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110 or 210 Vibro Champ?

 
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What the heck should I do?
Flexibility is a good thing, go for a 110!
20%
 20%  [ 3 ]
Stick with a 210 configuration!
13%
 13%  [ 2 ]
Hell, build a head for the ultimate in flexibility.
60%
 60%  [ 9 ]
I'm tired of your polls... shut the hell up.
6%
 6%  [ 1 ]
Total Votes : 15

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Travst



Joined: 15 Jul 2008
Posts: 9535
Location: Birmingham, AL

PostPosted: Fri Oct 24, 2008 12:17 pm    Post subject: 110 or 210 Vibro Champ? Reply with quote

My dovetail joint template arrived, so I'm ready to start my Ceriatone Vibro Champ amp cabinet. I had planned on mounting both 10" speakers in a combo cab (one Copperhead, one Delta Demon). Now I'm rethinking the combo approach. I have several different speaker types besides these, and I'm considering going for a more modular approach so I can mix and match speakers easily. I'm curious as to what the group thinks. What setup do you all prefer?

I added the "shut the hell up" and voted for it myself. Wink
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ghostwolf



Joined: 10 Oct 2008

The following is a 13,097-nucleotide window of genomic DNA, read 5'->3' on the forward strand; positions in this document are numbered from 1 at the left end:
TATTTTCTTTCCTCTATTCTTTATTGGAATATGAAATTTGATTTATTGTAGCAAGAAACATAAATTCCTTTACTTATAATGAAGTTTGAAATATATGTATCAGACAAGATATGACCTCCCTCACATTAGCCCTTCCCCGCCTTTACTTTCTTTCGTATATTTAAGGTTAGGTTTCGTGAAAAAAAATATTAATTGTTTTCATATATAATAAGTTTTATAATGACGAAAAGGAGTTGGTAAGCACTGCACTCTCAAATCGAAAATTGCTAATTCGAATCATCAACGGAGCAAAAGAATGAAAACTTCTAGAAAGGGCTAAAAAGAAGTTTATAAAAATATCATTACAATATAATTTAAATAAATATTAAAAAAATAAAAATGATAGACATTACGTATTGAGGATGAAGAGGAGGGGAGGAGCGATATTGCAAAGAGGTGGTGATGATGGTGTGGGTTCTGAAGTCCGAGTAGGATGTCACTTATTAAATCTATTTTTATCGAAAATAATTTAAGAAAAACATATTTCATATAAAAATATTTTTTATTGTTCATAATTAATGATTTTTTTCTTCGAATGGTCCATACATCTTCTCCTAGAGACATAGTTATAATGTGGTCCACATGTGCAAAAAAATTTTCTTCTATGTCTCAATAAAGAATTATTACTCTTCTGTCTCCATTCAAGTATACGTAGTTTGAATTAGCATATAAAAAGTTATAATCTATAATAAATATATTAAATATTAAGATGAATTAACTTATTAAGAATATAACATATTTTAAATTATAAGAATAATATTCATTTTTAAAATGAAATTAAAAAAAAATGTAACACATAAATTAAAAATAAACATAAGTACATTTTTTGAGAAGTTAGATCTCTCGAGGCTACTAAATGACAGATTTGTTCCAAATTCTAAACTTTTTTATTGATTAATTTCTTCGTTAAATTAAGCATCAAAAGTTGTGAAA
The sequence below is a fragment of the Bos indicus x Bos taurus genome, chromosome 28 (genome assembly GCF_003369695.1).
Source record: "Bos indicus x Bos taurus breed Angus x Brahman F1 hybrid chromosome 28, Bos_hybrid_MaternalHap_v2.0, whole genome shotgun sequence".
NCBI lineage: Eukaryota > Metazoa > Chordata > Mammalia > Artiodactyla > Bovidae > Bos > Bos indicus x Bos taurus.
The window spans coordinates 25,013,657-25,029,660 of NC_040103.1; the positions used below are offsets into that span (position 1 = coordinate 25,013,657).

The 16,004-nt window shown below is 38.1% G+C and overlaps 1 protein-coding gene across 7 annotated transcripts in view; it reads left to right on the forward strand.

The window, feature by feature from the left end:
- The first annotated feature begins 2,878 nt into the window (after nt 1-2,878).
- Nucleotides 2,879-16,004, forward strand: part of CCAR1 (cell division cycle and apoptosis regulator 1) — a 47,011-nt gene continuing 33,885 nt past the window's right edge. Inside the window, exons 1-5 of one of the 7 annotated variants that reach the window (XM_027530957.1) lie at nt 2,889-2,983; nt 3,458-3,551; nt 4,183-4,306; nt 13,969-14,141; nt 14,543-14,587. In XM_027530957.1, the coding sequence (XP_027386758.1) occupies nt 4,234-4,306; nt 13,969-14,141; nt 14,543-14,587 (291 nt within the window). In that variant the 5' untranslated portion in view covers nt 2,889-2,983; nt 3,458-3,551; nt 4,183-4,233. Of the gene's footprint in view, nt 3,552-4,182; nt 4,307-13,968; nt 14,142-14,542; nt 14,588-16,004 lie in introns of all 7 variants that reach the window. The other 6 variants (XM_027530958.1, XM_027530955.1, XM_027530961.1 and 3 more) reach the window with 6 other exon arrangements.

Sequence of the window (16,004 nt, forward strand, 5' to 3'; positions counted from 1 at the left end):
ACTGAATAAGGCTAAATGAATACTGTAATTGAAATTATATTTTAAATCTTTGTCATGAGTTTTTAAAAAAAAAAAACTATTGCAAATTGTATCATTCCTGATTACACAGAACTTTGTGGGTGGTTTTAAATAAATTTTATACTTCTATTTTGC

Posts: 360
Location: ohio, texas

PostPosted: Fri Oct 24, 2008 1:17 pm    Post subject: Reply with quote

myself, i really like a 2X10 setup. on the other hand, i'm coming to appreciate the flexibility of the modular approach. or, go with the 2x10 in the combo, with external speaker outs for even greater number of options, if that's do-able. Confused
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RolandR



Joined: 03 Sep 2003
Posts: 8908
Location: Coastal Calif.

PostPosted: Fri Oct 24, 2008 1:22 pm    Post subject: Dovetail template Reply with quote

Travst wrote:
My dovetail joint template arrived, ...
Did you get the half bind jig or the through dovetail template?

If you got the through dovetail template with both tails and pins here's a tip. Mark the mid-point of the dovetail template.

Now with your piece of wood planks either pin or tail, mark the center point of these planks. Lined them up with the template when routing either the tails or pins.